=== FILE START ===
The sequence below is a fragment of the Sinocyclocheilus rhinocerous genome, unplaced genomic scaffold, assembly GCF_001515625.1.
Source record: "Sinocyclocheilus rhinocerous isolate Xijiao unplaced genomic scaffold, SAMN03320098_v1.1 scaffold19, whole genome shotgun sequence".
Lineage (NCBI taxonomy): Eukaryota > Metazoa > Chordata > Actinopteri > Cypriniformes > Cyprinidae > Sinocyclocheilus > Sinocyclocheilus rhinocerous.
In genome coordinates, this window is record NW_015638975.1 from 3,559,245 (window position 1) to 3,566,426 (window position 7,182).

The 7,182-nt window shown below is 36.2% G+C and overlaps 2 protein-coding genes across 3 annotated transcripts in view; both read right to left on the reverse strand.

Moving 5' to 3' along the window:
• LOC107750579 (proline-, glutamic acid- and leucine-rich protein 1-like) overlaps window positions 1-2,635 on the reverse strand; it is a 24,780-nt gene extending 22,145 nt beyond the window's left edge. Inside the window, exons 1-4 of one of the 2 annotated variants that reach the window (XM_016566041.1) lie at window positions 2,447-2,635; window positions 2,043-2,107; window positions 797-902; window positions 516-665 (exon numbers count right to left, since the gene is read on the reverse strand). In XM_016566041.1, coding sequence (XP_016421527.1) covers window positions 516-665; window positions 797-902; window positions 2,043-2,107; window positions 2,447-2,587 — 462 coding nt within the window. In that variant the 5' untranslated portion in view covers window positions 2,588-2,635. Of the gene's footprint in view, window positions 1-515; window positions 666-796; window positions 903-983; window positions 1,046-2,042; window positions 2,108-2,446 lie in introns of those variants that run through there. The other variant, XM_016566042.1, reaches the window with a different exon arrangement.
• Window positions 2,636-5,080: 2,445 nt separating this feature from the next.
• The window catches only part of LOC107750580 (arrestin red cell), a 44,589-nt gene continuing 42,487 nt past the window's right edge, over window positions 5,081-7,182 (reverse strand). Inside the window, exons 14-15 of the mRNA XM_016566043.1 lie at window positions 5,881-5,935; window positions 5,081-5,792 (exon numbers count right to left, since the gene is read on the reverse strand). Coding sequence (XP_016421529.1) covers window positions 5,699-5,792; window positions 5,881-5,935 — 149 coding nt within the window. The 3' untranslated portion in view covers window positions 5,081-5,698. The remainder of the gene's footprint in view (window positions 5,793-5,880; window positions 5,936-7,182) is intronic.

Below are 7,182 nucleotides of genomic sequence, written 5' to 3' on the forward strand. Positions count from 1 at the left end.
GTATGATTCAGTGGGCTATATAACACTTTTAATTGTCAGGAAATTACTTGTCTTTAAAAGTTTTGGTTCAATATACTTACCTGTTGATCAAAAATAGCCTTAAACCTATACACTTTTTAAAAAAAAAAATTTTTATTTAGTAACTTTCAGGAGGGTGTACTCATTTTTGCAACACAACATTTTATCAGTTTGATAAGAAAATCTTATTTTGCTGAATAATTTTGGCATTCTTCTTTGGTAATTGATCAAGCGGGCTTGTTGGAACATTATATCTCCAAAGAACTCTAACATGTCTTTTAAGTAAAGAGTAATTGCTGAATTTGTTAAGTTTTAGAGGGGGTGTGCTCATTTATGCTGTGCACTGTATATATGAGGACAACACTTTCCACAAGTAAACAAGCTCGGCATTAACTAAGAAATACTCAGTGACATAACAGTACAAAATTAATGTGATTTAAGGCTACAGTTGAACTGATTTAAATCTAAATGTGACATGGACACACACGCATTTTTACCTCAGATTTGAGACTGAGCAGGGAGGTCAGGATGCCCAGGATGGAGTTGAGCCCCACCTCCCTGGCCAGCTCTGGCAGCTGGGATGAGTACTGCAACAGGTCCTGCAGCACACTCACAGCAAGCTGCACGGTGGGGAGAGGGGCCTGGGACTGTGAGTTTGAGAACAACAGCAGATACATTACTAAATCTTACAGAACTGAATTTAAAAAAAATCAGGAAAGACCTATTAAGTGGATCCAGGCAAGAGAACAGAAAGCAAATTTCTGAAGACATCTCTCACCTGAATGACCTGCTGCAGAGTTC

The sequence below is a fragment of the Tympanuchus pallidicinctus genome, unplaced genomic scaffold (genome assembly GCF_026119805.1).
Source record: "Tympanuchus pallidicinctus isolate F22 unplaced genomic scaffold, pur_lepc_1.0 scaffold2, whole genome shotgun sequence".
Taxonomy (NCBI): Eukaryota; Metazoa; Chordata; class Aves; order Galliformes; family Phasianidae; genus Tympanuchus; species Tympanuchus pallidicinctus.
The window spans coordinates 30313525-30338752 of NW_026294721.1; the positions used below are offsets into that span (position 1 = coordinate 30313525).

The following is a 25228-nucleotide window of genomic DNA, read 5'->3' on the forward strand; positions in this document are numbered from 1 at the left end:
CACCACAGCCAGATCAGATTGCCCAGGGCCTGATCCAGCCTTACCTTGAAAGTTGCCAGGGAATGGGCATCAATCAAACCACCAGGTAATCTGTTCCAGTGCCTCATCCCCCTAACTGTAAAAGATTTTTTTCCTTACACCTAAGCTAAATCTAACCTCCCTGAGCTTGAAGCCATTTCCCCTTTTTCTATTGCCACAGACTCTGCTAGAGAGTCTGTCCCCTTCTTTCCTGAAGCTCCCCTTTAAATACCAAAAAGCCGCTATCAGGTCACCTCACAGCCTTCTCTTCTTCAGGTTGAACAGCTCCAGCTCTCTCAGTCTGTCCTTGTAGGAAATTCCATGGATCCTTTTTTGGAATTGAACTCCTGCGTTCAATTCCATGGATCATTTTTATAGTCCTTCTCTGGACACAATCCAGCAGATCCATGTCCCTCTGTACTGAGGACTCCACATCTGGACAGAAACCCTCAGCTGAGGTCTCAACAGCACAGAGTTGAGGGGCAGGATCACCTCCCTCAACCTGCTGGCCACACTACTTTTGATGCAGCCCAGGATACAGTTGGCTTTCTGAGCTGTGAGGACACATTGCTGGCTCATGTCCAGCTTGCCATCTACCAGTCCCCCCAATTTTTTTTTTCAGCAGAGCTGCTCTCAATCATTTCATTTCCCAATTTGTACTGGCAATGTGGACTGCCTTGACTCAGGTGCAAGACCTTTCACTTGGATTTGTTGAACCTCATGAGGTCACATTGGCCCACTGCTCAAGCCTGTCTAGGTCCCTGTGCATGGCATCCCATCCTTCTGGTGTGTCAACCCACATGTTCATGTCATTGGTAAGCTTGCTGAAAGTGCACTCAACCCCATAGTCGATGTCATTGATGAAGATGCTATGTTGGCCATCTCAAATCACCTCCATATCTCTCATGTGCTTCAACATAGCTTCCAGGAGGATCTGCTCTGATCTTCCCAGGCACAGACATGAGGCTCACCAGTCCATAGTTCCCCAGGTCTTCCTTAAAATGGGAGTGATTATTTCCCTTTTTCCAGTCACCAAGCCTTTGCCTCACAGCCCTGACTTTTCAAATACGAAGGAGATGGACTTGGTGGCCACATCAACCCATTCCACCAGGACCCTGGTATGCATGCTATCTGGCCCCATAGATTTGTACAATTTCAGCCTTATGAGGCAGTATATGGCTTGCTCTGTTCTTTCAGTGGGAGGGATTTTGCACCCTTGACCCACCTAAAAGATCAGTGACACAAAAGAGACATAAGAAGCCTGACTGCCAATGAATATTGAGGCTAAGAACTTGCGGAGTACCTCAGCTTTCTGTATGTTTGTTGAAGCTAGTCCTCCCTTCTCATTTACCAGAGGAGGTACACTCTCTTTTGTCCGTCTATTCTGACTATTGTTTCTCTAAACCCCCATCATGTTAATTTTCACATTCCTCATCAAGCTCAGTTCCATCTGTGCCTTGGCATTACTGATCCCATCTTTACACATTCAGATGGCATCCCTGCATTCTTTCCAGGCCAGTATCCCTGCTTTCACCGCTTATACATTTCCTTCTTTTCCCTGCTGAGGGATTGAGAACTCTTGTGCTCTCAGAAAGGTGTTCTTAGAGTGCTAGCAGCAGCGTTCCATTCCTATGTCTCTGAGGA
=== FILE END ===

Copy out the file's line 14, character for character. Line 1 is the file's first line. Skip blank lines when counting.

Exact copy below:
Taxonomy (NCBI): Eukaryota; Metazoa; Chordata; class Aves; order Galliformes; family Phasianidae; genus Tympanuchus; species Tympanuchus pallidicinctus.